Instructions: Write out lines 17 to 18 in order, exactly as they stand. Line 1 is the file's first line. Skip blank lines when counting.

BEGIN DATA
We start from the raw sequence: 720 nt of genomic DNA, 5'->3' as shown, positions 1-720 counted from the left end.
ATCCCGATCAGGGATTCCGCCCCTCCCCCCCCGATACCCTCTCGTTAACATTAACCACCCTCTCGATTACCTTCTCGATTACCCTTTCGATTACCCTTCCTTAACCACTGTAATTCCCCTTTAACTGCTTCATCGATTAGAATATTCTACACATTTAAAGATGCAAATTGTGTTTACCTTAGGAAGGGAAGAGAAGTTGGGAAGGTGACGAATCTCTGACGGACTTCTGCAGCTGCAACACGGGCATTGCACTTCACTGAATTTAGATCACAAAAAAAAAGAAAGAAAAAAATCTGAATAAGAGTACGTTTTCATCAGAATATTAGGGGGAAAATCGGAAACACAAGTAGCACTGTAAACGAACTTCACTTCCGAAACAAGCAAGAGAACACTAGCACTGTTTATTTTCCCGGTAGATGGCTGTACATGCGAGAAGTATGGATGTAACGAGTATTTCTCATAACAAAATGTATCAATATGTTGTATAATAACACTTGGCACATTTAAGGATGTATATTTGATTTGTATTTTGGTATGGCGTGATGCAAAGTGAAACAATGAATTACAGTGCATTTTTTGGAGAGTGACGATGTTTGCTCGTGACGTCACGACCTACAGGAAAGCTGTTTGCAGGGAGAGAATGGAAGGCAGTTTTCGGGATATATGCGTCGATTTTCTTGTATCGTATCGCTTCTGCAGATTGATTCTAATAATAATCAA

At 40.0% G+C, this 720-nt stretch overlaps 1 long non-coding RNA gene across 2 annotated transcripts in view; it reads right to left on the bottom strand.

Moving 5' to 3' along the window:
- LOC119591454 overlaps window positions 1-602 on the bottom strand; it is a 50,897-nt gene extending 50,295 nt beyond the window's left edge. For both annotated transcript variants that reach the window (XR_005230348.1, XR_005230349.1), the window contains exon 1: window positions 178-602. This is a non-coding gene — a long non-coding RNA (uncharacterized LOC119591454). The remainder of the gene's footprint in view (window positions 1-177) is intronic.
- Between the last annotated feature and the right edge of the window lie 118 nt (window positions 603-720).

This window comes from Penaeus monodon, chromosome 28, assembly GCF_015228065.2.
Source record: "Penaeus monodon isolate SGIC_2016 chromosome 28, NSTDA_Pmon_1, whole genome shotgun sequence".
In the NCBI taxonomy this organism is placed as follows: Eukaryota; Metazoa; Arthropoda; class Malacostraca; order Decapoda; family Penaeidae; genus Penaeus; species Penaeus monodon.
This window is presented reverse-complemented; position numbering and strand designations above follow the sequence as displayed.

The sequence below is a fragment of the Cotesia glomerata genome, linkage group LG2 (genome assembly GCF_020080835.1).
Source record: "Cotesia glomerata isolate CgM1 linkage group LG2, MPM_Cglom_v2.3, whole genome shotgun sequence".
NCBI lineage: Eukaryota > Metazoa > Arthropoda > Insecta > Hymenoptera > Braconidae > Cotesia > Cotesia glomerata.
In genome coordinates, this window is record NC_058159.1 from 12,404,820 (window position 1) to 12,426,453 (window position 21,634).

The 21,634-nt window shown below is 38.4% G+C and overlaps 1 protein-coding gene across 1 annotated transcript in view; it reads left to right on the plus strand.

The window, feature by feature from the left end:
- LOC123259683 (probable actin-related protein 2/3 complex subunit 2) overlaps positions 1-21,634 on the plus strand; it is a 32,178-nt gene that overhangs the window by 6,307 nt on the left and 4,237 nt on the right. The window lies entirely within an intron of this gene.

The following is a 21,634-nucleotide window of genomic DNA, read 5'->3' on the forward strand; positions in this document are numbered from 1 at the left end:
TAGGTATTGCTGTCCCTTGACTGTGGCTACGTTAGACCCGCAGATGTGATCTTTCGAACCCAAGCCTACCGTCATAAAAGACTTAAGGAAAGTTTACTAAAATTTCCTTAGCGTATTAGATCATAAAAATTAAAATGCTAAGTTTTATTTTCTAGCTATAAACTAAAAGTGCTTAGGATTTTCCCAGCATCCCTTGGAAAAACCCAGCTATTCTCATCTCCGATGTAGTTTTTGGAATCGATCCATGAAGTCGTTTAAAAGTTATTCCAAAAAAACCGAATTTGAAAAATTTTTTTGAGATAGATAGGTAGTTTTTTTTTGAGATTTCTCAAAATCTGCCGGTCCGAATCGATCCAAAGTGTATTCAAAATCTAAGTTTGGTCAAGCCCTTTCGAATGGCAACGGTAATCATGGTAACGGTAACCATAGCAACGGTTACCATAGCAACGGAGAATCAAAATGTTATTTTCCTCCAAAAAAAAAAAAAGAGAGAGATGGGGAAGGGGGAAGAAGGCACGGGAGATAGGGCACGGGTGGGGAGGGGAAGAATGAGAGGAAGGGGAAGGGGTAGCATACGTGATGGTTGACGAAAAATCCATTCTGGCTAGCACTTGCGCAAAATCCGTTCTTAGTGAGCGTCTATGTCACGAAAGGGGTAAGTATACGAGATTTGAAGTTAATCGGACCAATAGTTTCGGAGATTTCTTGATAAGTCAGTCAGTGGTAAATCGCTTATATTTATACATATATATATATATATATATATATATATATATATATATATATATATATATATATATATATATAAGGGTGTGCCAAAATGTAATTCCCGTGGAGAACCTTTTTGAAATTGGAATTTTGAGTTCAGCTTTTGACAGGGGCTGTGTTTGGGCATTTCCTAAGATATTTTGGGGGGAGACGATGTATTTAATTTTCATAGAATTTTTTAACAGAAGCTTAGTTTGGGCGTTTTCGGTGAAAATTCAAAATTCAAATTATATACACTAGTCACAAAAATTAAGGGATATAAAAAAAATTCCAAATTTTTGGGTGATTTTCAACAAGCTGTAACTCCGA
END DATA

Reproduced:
- LOC123259683 (probable actin-related protein 2/3 complex subunit 2) overlaps positions 1-21,634 on the plus strand; it is a 32,178-nt gene that overhangs the window by 6,307 nt on the left and 4,237 nt on the right. The window lies entirely within an intron of this gene.

The following is a 21,634-nucleotide window of genomic DNA, read 5'->3' on the forward strand; positions in this document are numbered from 1 at the left end: